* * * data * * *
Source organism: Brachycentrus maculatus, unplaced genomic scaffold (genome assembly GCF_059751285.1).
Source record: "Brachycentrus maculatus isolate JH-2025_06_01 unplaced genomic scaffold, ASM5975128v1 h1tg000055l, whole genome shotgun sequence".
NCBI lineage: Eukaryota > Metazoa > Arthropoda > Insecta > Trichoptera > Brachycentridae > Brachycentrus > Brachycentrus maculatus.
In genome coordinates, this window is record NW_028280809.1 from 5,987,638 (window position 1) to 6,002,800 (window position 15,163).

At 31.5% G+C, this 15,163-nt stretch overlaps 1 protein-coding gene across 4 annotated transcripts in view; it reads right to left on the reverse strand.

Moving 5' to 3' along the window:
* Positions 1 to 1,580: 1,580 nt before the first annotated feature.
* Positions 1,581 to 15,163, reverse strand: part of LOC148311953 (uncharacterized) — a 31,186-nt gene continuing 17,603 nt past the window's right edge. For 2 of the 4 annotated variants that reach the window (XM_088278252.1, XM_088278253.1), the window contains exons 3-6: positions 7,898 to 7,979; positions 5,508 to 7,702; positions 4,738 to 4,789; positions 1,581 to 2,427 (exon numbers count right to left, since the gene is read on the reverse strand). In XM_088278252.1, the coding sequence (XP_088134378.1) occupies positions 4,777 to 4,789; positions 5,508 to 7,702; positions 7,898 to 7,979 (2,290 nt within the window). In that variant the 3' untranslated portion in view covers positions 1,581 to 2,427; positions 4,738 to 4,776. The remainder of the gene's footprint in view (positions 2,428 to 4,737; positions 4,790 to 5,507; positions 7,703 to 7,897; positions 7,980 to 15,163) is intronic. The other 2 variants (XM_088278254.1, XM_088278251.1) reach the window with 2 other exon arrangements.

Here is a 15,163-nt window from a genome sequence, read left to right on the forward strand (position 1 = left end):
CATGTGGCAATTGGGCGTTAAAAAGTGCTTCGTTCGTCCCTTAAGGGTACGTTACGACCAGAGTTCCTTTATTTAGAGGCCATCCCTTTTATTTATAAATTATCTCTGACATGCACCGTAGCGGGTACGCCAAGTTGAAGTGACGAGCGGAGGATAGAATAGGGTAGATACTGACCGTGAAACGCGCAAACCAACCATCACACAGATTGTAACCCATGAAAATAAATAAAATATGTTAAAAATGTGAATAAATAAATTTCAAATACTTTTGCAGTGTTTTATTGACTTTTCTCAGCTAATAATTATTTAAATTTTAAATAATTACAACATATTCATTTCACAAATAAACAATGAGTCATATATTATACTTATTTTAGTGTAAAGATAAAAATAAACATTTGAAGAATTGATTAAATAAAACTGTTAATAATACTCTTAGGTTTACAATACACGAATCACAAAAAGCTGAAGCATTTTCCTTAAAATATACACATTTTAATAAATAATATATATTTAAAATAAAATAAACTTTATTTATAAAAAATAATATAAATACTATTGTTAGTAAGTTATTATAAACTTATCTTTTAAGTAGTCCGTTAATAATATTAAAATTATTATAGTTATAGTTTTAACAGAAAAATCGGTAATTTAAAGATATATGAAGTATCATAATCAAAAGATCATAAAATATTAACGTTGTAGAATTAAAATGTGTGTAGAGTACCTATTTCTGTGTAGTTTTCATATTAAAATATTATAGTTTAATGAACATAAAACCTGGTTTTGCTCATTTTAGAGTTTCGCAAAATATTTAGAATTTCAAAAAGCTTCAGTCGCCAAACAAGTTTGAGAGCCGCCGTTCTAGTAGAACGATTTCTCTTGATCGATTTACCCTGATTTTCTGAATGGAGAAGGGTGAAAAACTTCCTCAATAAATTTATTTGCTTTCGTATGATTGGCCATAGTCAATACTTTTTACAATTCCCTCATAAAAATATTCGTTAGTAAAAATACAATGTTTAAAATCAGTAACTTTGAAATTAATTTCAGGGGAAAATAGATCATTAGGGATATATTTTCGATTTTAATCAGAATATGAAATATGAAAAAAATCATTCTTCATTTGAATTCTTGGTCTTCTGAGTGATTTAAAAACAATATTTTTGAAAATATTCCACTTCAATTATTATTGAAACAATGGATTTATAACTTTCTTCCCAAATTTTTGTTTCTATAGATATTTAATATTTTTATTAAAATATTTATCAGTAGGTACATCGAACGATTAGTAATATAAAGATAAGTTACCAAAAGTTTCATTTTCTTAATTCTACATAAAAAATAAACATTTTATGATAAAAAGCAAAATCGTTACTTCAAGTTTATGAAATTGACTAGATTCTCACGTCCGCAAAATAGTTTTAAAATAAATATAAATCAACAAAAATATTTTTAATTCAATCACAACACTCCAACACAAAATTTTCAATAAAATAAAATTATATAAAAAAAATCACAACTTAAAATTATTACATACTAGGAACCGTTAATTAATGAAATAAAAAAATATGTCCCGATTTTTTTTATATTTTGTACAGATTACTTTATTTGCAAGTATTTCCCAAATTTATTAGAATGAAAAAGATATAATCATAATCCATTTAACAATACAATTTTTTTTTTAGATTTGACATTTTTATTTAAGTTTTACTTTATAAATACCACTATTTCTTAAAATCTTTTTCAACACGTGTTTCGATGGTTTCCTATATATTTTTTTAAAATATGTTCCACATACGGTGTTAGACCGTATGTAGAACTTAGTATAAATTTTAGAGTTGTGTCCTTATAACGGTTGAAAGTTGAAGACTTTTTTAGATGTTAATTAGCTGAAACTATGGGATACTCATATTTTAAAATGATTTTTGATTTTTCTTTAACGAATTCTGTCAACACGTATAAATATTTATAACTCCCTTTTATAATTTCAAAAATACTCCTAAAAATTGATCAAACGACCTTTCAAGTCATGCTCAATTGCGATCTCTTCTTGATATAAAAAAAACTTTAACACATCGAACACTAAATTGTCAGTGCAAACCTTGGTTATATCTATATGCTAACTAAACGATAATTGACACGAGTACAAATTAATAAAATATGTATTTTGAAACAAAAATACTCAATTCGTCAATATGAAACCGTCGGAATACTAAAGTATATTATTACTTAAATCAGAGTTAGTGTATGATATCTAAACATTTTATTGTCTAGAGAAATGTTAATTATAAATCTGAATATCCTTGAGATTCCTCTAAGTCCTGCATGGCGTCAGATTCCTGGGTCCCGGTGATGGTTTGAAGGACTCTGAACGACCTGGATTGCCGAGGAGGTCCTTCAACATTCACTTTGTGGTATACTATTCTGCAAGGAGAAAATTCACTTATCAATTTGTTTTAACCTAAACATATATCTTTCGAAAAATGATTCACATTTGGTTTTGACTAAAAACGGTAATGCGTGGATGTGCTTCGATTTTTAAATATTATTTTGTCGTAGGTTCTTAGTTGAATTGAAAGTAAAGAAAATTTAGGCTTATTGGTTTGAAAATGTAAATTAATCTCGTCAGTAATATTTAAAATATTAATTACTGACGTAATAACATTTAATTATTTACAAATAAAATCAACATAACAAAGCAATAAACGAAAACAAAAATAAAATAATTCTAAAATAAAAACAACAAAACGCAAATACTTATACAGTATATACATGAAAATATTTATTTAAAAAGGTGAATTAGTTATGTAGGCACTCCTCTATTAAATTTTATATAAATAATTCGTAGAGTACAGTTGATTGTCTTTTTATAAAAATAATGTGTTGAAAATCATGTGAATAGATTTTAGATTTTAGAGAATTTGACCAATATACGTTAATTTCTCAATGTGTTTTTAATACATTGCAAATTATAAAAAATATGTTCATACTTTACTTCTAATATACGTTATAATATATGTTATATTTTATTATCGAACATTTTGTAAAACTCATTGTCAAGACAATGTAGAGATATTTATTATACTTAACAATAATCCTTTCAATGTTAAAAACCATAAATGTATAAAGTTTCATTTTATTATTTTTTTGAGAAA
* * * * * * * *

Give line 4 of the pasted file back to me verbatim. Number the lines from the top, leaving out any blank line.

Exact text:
In genome coordinates, this window is record NW_028280809.1 from 5,987,638 (window position 1) to 6,002,800 (window position 15,163).